• There's a lot going on here. You have children in an establishment with girls with asses and tits hanging out. Good food? There's better out there. This starts to fall in with the latest craze that is the Tilted Kilt which I have lovingly nicknamed the "hooker store". Do I need to bring my kids in these places with tits and ass hanging out for my kids to see? For thoughts to form in their head? I talk to my teenage boys about the actual skanky looking girls that go to their own schools. How their parents let them dress that way is beyond me!

    It is my job as the parent to guide and teach and hope that they make the right decisions. That doesn't mean I will throw it in their faces.

    If you are an adult and you need to make money and being a "hooter girl" is your only means of doing it then good luck. I have waited tables, bartended and it's all about the money. The more skin you are showing the more money you're making!

    We become a product of what our parents created. We try to do the reverse of what they did to us. We are the parent, not their friend. There is nothing wrong with making sure that our sons do not grow up with some fucked up idea about women in his head searching out porn when he is young.
    Keep them kids for as long as they should be kids.

  • In reply to Deanne:

    you make excellent points, denise! thanks. xo

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    In reply to Deanne:

    How could one possibly know anything about a person based on the way that person is dressed?

    Don't you think that by referring to the female anatomy in such rude terms, (such as "tit's", and "ass"), and then calling those females who choose to exercise their own personal freedoms terrible names (such as, "skanks", and "hookers") objectifies them further? Even further than they are (in your opinion) objectifying themselves?

    If you feel that what a Hooters Girl is doing is morally bankrupt, wouldn't you want teach your sons to respect them regaurdless, and to understand that hopefully one day they will (in your opinion) make better choices for themselves?

    How could you, or your sons, possibly know whether or not a man or a woman is a prostitute based on their chosen profession as a Hooters Girl, or Guy? Do you even realise the implications of such slanderous speach?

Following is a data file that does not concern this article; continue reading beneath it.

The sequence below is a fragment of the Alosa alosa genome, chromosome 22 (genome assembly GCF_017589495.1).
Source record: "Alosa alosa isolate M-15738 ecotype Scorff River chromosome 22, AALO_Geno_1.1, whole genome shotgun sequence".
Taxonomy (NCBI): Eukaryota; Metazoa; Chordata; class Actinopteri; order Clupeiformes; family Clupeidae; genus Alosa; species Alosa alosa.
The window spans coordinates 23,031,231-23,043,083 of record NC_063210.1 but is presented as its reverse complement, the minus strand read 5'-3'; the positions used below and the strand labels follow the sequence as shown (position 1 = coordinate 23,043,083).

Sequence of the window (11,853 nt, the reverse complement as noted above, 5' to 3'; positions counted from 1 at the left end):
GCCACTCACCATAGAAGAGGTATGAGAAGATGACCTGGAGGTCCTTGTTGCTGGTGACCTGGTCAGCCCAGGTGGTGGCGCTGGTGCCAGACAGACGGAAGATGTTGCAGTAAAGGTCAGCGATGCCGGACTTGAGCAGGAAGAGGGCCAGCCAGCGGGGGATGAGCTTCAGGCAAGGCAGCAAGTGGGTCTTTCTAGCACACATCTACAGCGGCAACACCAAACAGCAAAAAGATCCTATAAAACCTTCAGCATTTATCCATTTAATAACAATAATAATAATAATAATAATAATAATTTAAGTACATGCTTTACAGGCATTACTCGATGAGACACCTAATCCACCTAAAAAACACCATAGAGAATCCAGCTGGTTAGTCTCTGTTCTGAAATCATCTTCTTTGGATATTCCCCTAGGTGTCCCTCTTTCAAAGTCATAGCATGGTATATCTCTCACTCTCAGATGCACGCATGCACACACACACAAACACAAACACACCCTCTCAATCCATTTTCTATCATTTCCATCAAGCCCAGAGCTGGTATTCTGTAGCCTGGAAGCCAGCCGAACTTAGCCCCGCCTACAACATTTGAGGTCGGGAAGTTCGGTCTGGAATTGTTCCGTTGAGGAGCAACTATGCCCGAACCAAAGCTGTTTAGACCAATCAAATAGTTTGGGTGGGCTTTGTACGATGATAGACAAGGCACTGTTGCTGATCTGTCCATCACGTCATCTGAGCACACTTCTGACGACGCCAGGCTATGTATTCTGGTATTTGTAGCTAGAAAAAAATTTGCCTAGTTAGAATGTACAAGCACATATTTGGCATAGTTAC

For that matter, what shame is there in being a sex worker, an adult film actor, or an adult erotic film enthusiast? What shame is there in being an erotic model, or in nude bodies in general?

    How do you feel about topics such as sex, sexuality, erotica, and masturbation? Do you discuss these topics with your sons? How do you feel about them?

    When your sons were toddlers, and young children, what would you tell them if you saw them fondeling their penis'?

    Do you make certain that they have accurate information about female sexual anatomy, as well as having accurate information about themselves?

    Do they understand that sex is an act that goes beyond the scientific aspects of pregnancy in women, and that it is something we humans do for pleasure, and that that pleasure leads to orgasm, and that the orgasm of ones partner is just as important as their own?

    To never judge a book by it's cover is sage advice from a bygone era when to love one's neighbour as one loves themselves was taken to heart.

    In other, more direct terminology: By using slang, or swear words to describe what a woman or a man does for a living only demonstrates your lack of vocabulary, and the intollerance you harbour for those individuals who's life decisions don't fall in line with your opinions, and ideas of what is correct.

    You are inadvertantly teaching your sons to objectify women in an even worse way that what we are already objectified in the media; you are teaching your sons to be hatefull.

  • In reply to Alizarin Rose:

    thank you so much for making such great points here AND asking great questions. i try to keep my blogs between 500 and 800 words and make my point quickly, but comments like this are exactly what i hope for. agree or disagree, i'd like to think that what i say provokes a bit more critical thinking and willingness to listen. thanks for taking time to do this. the last thing you wrote is so powerful and true. of course that's only my opinion. xo